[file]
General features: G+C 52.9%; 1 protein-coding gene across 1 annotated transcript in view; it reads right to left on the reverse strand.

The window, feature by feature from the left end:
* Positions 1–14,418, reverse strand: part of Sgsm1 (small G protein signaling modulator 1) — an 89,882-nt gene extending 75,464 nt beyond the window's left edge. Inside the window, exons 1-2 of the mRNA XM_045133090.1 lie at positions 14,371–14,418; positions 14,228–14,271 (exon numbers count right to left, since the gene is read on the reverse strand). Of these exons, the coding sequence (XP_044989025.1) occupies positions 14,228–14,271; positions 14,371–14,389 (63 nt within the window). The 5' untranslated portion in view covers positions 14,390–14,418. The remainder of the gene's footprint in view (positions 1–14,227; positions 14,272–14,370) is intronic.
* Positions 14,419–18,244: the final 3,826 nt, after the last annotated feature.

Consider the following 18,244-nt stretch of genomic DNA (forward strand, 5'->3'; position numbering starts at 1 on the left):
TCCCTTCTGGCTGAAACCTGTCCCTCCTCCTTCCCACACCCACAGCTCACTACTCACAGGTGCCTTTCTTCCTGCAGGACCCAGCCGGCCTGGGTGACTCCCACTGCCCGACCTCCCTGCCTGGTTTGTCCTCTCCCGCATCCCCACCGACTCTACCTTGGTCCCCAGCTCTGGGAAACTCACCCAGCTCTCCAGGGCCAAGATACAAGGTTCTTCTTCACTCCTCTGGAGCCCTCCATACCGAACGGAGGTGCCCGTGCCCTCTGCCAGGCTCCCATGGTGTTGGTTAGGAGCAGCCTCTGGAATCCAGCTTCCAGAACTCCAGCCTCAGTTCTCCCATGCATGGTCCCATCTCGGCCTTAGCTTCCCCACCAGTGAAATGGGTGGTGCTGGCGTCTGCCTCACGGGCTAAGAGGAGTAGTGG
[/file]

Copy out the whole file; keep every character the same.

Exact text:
General features: G+C 52.9%; 1 protein-coding gene across 1 annotated transcript in view; it reads right to left on the reverse strand.

The window, feature by feature from the left end:
* Positions 1–14,418, reverse strand: part of Sgsm1 (small G protein signaling modulator 1) — an 89,882-nt gene extending 75,464 nt beyond the window's left edge. Inside the window, exons 1-2 of the mRNA XM_045133090.1 lie at positions 14,371–14,418; positions 14,228–14,271 (exon numbers count right to left, since the gene is read on the reverse strand). Of these exons, the coding sequence (XP_044989025.1) occupies positions 14,228–14,271; positions 14,371–14,389 (63 nt within the window). The 5' untranslated portion in view covers positions 14,390–14,418. The remainder of the gene's footprint in view (positions 1–14,227; positions 14,272–14,370) is intronic.
* Positions 14,419–18,244: the final 3,826 nt, after the last annotated feature.

Consider the following 18,244-nt stretch of genomic DNA (forward strand, 5'->3'; position numbering starts at 1 on the left):
TCCCTTCTGGCTGAAACCTGTCCCTCCTCCTTCCCACACCCACAGCTCACTACTCACAGGTGCCTTTCTTCCTGCAGGACCCAGCCGGCCTGGGTGACTCCCACTGCCCGACCTCCCTGCCTGGTTTGTCCTCTCCCGCATCCCCACCGACTCTACCTTGGTCCCCAGCTCTGGGAAACTCACCCAGCTCTCCAGGGCCAAGATACAAGGTTCTTCTTCACTCCTCTGGAGCCCTCCATACCGAACGGAGGTGCCCGTGCCCTCTGCCAGGCTCCCATGGTGTTGGTTAGGAGCAGCCTCTGGAATCCAGCTTCCAGAACTCCAGCCTCAGTTCTCCCATGCATGGTCCCATCTCGGCCTTAGCTTCCCCACCAGTGAAATGGGTGGTGCTGGCGTCTGCCTCACGGGCTAAGAGGAGTAGTGG